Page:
And I really liked that part.
And knowing that about you, in terms of before you opened Sonny health DPC, what was your life like professionally?
I was three years out of my fellowship. I did a woman's house after my family medicine residency, and I was an employed physician in a big, outpatient clinic.
I was my first job out of my fellowship. So I was in Las Vegas. This is the first place that I moved
to. And in terms of your day to day in this fee for service job, what were your expectations and what was your autonomy like at the time?
You know, um, I didn't know I didn't have autonomy until he was taken away from me later, but, um, I had a very busy schedule. I think initially I was seeing about 18 patients in a given 10 hour shift, but it really grew in, um, in the last year that I was there. I was averaging about 23, 25 patients per day.
Wow. And what were some of the biggest struggles that you found when you were having a schedule like that?
You know? Um, I, I didn't know there was a problem. Like I just thought I was doing a good job and I, of course I was very busy. I was, it was normal for me to miss that. Uh, you know, kind of rushing in Russia out, very busy picking up my children's after work.
but you know, I didn't know much better. Like it was my first job and I thought this is how all the doctors work and everybody around. Work that way. So I didn't really know there was a problem.
I'm sure listeners are thinking to themselves, that sounds really familiar.
And you know, even hearing your words from my own experience, I know exactly what that feels like. It's like you go from residency clinic where maybe you're starting to do 900, 203 is 900, 200 fours, and then you go into a clinic and you know, like, we've talked about those golden handcuffs, you start easing up your schedule.
And then all of a sudden you have the schedule where you are not in control. And so I want to ask there, when you talk about, you didn't know that you didn't have autonomy what was that point where you were like, wow, this is not gonna work for me to continue in fee for service.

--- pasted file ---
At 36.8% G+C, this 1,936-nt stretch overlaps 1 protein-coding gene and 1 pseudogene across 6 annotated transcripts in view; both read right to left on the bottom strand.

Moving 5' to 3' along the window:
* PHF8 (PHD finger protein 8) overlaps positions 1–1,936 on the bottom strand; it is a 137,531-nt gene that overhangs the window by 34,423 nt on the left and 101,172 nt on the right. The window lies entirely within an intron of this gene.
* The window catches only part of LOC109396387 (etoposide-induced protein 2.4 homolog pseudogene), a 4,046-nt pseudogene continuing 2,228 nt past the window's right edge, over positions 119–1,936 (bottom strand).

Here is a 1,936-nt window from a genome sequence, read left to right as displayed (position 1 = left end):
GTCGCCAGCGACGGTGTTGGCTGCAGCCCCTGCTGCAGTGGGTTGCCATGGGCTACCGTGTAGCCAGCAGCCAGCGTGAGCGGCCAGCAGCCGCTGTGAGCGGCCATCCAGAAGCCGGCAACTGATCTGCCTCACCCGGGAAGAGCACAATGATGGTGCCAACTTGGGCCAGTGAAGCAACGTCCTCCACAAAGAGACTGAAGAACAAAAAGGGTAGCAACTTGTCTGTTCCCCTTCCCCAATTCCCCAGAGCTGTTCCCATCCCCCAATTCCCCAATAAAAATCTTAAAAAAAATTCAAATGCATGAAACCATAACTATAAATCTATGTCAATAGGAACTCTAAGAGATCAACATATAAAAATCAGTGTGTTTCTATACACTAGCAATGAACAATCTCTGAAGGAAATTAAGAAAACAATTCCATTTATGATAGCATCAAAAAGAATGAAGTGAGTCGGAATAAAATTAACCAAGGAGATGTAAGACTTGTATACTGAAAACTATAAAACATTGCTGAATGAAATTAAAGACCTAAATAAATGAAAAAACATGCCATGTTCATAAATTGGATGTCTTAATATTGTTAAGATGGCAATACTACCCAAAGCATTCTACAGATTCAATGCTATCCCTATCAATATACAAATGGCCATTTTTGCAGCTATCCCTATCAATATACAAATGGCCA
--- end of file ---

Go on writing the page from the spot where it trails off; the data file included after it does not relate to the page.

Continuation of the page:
Yeah. You know, um, so that's how that's, that's how my schedule was. I was, I was busy seeing about 25 patients per day, but, um, all of a sudden they were asking me to change my schedule, see more patients and all of a sudden changed location. And I didn't really have much control over what they were telling me to do well.
And was that because of your, the way your contract was written?
I think that, you know, with the new management, because our company went through several transitions and, uh, with the new management, they looked at each provider's schedule a little bit differently. And when I was having some admin times built in before work and after work, you know, before they didn't have a problem, but new management had a problem and they, they said that I just needed to see more people.
What was the final straw that you experienced in fee for service that made you transition? You know,
that's very interesting because if I didn't actually go to, I think that GPC summit in year 2018, I, I may have been continuously working at fee for service office, but you know, my husband and I, we were starting to get a little bit burnt out.